Attributional style and attributions for child and parenting behaviour: assessment and intervention with parents at-risk of child maltreatment

Pidgeon, Aileen Mary (2006). Attributional style and attributions for child and parenting behaviour: assessment and intervention with parents at-risk of child maltreatment PhD Thesis, School of Psychology, The University of Queensland.

       
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Author Pidgeon, Aileen Mary
Thesis Title Attributional style and attributions for child and parenting behaviour: assessment and intervention with parents at-risk of child maltreatment
School, Centre or Institute School of Psychology
Institution The University of Queensland
Publication date 2006-10-18
Thesis type PhD Thesis
Supervisor Matthew Sanders
Ross Mcdonald Young
Total pages 227
Collection year 2006
Subjects 380105 Social and Community Psychology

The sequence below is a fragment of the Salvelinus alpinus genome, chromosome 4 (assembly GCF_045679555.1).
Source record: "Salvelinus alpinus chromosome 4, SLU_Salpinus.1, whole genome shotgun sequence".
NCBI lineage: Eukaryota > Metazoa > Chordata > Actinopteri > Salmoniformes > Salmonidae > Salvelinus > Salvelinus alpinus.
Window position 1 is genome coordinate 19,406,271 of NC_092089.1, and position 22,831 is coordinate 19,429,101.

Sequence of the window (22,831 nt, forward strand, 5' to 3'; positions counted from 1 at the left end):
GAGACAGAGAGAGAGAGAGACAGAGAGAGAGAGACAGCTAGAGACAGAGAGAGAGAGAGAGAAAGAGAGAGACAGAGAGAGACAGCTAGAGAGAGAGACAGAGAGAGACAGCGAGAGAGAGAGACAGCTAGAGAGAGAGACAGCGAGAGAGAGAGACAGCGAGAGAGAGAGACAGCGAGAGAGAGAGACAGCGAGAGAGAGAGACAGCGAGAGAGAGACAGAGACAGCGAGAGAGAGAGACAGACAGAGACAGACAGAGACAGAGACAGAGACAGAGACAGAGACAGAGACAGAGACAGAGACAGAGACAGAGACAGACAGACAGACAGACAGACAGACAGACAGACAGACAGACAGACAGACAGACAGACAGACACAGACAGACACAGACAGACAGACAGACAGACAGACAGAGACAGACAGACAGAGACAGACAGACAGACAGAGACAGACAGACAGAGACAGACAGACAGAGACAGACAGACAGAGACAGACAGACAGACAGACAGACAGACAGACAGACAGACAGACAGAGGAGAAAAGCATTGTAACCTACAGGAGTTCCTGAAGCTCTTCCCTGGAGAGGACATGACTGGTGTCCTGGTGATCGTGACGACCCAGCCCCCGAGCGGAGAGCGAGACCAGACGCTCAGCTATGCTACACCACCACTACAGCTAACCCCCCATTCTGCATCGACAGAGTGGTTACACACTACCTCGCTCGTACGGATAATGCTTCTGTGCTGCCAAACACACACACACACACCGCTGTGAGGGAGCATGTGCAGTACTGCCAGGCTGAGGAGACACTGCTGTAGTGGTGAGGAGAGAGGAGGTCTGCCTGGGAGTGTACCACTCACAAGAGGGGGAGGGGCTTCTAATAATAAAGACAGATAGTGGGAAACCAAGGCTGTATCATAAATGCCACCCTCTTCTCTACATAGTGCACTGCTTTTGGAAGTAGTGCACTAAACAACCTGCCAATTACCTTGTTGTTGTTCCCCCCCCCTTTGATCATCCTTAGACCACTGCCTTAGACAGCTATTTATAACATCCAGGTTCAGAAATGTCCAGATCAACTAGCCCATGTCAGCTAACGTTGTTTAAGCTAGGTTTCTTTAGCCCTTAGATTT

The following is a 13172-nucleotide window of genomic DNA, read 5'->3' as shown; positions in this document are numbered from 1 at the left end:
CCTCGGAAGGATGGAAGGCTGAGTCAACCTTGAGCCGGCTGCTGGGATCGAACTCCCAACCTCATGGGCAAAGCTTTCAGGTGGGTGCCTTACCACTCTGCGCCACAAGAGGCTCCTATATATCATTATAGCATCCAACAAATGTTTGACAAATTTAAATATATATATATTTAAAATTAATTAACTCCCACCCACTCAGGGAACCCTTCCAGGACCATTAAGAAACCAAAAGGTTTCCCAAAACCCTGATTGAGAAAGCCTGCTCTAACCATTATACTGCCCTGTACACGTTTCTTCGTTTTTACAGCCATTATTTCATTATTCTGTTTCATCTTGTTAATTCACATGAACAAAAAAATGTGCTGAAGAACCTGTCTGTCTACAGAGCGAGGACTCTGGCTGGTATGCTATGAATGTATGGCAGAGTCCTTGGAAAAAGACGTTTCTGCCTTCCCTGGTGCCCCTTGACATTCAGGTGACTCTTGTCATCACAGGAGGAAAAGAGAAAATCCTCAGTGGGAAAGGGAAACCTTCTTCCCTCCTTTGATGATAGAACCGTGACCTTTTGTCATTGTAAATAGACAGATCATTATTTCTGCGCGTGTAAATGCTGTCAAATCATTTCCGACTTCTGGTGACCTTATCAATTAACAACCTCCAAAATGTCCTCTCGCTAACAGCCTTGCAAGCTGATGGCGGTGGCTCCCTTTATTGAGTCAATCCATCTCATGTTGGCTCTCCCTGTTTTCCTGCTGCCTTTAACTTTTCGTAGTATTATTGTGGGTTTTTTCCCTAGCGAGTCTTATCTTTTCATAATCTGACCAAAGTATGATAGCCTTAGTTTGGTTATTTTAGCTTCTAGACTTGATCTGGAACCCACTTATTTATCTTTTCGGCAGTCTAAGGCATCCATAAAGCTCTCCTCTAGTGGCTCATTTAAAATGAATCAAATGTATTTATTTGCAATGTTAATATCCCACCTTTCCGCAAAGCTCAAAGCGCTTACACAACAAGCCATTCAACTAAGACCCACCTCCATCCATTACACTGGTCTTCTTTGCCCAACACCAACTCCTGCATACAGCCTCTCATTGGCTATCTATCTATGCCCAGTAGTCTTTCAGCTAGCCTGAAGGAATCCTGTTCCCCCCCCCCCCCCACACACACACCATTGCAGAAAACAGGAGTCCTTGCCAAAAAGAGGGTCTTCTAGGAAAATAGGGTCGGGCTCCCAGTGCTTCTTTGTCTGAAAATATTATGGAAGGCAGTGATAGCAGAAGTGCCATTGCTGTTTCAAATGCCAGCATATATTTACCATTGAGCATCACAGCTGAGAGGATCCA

Abstract/Summary This thesis presents a program of research investigating the role of parental attributions in the management of parents with anger management problems who are atrisk of child maltreatment. Child maltreatment is a major social and health issue that is associated with significant costs for the individual child, his or her family and society. In Australia, all major indicators of child abuse have increased each year for the past six years, including child abuse notifications; substantiated abuse cases; children on care and protection orders; and the number of children in out-of-home care (AIHW, 2005). There is increasing focus on furthering our understanding of the aetiology connected with child maltreatment and on reducing risk factors associated with child maltreatment. Parental anger and parental dysfunctional attributions associated with parentchild interactions have been implicated as important risk factors for child maltreatment. These dysfunctional attributions for child behaviour and negative parenting behaviour and their affects on parental anger and parenting behaviour are the focus of this thesis. The present research aimed to (a) identify and assess the types of parental attributions that may intensify and perpetuate parental anger and anger-related behaviour; (b) examine the differences in the attributions clinically angry and at-risk of child maltreatment (CA) parents, and non-angry, not at-risk of child maltreatment (NA) parents make for parent-child interactions; and (c) evaluate the effectiveness of an enhanced behavioural family intervention, Pathways Triple P that aimed to reduce CA parents maladaptive attributions, anger and other key risk factors for child maltreatment, compared to a standard behavioural family intervention, Group Triple P. This program of research employed an attributional-behavioural model of child maltreatment to identify key risk factors involved in the precipitation, exacerbation and perpetuation of parents' anger and anger-related behaviour. This attributional-behavioural model of child maltreatment hypothesised that the types of attributions parents make during parent-child interactions intensify their anger and justify their negative parenting behaviour. Two attribution measures were developed for this research to assess parents' anger-intensifying and anger justifying attributions. Study 1 examined the differences between the attributions CA parents and NA parents make for parent-child interactions, and the differences between other key risk factors associated with child maltreatment, including parental adjustment, parenting practices, and perceptions of disruptive child behaviour problems. The 82 families with a child aged between 2-7 years who participated consisted of 41 CA mothers and 41 NA mothers. As predicted, there were significant differences between the CA and NA mothers' anger-intensifying attributional style for both negative and ambiguous negative child behaviour, with the CA mothers reporting an elevated level of anger-intensifying attributional style. In accordance with predictions CA mothers, compared to NA mothers, reported being more likely to attribute blame to their child for their own negative parenting behaviour and that the reason for their behaviour was unlikely to change. The study revealed significant group differences on all remaining key risk factors with CA mothers compared to NA mothers reporting significantly higher levels of negative affect, use of dysfunctional parenting practices, and more problem child behaviours. Study 2 examined the efficacy of an enhanced behavioural intervention, Pathways Triple P with CA mothers. Ninety-three CA parents with a child-aged 2-7 years were randomly assigned to either an enhanced group-administered behavioural family intervention program based on the Triple P - Positive Parenting Program that incorporated attributional retraining and anger management, Pathways Triple P, or a standard behavioural family intervention program, Group Triple P, that provided training in parenting skills alone. This Study revealed that both the Group Triple P program and the Pathways Triple P program were powerful tools for change in the selected population of families at-risk for child maltreatment. At post-intervention and follow-up both conditions were associated with lower levels of observed and parent-reported disruptive child behaviour, lower levels of parent-reported dysfunctional parenting, improvement in parental anger, adjustment, unrealistic expectations and potential for child abuse. Families receiving the enhanced behavioural family intervention showed significantly greater improvements on two key indicators of abuse potential both in the short and long term. Mothers who received the Pathways Triple P showed a significant reduction in their level of anger-intensifying attributional style for both negative and ambiguous negative child behaviour and significantly lower child-blame attributions for negative parenting behaviour from pre to post intervention, with evidence of maintenance to follow-up. The specific targeting of parents' attributions was successful in reducing mothers' anger-intensifying and anger-justifying attributions for parent-child interactions. Mothers in the EBFI group not only reported a significant decrease in the tendency to blame and attribute malintent to children for negative child behaviour but also reported a significant decrease in the tendency to blame children for negative parenting behaviour. This generalised shift for mothers to make more benign attributions for their children's negative and ambiguous negative behaviours and to make less child blaming attributions for negative parenting behaviour showed that the cognitive mechanism hypothesised to shift in angry parents did change in the predicted direction. Participants in both conditions reported comparably high levels of consumer satisfaction with their respective interventions. However, mothers in the EBFI group reported that the attributional retraining session as the most useful of the 12 sessions in the EBFI intervention. Contrary to prediction, only one family in the SBFI condition received contact with child protection services for notification for child maltreatment in the follow-up period. Previous research into interventions for parents at-risk of child maltreatment has indicated that standard behavioural family interventions might not sufficiently meet the complex needs of these families. The results of this present study support this assertion to some degree. As has been noted previously, the EBFI condition was associated with significantly greater improvements on key risk factor for child maltreatment, namely measures of anger-intensifying and anger-justifying attributions for parent-child interactions compared with SBFI. Although at post-intervention SBFI families had also improved significantly on many measures, the differences between conditions on the attributional measures were maintained from post-intervention to follow-up. This thesis provides important new information regarding the differences in clinically angry parents at-risk of child maltreatment (CA) and non-angry parents not atrisk of child maltreatment (NA) attributional processes for child negative behaviour and negative parenting behaviour. It represents an important contribution in the development of two attributional measures the PACBM and the PAM that discriminate between CA and NA parents. This present thesis also extends the limited empirical base of BFI as an intervention for child maltreatment (Wekerle & Wolfe, 1993) and provides evidence for two variants of BFI (Group Triple P and Pathways Triple P) being associated with a range of positive changes in parental risk factors linked to child maltreatment. An important finding was that the Pathways Triple P intervention produced more changes more expeditiously and more consistently across the full spectrum of child measures, parents' cognitive, affective and parenting behaviour measures. A strength of the present study was the utilisation of a robust, standard-care comparison condition which provided not only a creditable test for the additive benefits of the enhanced intervention but also provided the CA mothers immediate intervention with a credible treatment.